NTG and The Hero Medic

My favorite stories are when medics talk about great medics from their past. The stories can be made up, exaggerated or true, but with telling they achieve the status of folklore and the medics in them are our Paul Bunyans and Davy Crockets, our Supermen and our Columbos (the great TV detective played by Peter Faulk).

I heard an awesome story that other day that I wanted to share. In this story the new medic (now a seasoned medic of many years) tells how he had a patient in severe pulmonary edema who was circling the drain in front of him. As his partner raced lights and sirens to the hospital, the medic told the partner to call for an intercept as he desperately needed help. The call went out and at the intercept point, the hero medic stepped in the back, eyed the patient, asked the new medic for the nitro, which was handed to him. The hero medic opened the nitro, pulled open the patient’s mouth and poured in what seemed like half the container. The hero medic closed the patient’s mouth, and then told the new medic. “You should be all set.” He stepped out of the ambulance (My work is done here), patted it on the side like they do in TV, and the new medic was back on his own with a patient who by the time they reached the ED was doing great, chatting comfortably with the new medic.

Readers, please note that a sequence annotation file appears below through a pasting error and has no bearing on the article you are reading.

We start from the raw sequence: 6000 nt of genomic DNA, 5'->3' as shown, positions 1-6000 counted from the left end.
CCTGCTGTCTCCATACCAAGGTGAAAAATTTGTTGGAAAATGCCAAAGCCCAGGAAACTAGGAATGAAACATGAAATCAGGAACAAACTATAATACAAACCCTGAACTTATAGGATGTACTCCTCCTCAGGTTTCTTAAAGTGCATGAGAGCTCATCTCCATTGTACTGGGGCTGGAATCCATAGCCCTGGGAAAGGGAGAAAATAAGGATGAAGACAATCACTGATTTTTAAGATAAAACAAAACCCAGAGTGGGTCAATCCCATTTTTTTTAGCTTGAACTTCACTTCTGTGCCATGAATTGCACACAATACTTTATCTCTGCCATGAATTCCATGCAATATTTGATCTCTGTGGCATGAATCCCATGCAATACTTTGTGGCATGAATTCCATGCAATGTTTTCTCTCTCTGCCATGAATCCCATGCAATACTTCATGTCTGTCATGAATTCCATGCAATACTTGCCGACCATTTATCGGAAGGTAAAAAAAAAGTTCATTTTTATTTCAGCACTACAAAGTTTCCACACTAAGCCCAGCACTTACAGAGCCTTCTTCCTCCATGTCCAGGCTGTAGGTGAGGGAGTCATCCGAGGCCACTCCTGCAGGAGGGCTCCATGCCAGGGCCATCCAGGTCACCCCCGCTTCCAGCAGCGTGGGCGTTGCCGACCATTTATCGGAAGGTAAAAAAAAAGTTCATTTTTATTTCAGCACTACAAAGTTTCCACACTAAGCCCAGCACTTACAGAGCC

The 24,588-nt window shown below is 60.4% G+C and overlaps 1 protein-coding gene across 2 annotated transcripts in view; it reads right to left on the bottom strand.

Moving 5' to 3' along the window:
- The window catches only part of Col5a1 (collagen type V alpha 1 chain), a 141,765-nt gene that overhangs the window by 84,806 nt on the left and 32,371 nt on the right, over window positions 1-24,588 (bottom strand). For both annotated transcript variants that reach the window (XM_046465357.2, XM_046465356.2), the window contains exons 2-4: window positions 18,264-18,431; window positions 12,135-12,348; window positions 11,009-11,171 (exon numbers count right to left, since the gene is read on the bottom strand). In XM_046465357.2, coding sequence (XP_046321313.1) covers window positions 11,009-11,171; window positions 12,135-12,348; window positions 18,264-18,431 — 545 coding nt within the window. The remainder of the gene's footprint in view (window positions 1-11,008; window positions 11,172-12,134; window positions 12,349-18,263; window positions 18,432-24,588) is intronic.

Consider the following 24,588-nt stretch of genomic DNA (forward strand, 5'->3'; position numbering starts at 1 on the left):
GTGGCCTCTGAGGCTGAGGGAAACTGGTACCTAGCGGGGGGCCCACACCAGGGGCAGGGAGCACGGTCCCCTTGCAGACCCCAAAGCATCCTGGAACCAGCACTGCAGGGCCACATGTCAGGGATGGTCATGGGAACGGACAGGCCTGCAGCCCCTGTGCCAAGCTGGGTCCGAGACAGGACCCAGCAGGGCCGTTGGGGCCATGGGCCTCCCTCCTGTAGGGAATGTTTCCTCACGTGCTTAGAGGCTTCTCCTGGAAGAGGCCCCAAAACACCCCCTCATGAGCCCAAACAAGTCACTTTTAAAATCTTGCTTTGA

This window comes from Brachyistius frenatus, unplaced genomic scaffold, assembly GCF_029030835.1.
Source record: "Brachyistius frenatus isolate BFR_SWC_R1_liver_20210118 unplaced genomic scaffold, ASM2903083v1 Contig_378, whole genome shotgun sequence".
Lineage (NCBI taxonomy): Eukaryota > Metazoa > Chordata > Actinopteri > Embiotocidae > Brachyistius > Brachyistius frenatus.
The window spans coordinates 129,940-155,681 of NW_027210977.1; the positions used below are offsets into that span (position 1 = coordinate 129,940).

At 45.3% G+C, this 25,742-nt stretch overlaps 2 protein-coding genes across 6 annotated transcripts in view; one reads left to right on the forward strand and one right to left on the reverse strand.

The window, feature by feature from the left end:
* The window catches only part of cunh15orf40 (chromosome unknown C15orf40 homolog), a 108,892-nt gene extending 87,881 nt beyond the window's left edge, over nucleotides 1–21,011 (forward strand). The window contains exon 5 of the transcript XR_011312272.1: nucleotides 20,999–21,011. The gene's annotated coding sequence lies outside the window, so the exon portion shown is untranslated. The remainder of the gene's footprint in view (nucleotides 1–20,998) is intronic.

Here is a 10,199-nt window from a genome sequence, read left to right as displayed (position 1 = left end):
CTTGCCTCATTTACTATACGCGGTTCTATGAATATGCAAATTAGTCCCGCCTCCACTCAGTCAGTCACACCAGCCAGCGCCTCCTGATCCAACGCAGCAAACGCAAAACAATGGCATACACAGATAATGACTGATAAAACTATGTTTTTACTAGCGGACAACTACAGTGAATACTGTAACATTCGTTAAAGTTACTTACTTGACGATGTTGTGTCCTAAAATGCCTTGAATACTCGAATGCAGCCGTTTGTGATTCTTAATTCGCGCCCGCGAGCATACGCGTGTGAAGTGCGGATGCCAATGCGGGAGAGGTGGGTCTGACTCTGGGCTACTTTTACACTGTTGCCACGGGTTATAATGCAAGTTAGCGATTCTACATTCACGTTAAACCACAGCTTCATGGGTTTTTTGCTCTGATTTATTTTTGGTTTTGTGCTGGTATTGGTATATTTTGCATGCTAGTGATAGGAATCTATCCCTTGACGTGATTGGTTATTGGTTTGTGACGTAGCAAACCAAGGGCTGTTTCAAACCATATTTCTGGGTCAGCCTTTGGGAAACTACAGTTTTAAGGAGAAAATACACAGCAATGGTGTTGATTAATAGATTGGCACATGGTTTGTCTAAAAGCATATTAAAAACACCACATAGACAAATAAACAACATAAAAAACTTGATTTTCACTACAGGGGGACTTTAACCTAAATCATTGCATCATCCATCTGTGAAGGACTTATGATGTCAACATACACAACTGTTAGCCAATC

One of the reasons I like this story so much is that while it occurred probably a decade ago, it showed how the hero medic knew what is now and becoming increasingly so, the hallmark of CHF treatment. Not just NTG with our newest great gadget CPAP, but that high-dose nitro is what will likely save people. Rogue Medic has a nice recent post about high-dose nitro where he cites studies where patients are getting the equivalent of from 2-5 mg of Nitro IV every 5 minutes.

Nitroglycerin for Treatment of Acute, Hypertensive Heart Failure – Bolus, Drip or Both?

You can talk about the hero medic acting of protocol and being a cowboy, etc, but the story still resonates for me.

For more about EMS Folklore read Timothy R. Tangherlini’s great book Talking Trauma: Paramedics and Their Stories.

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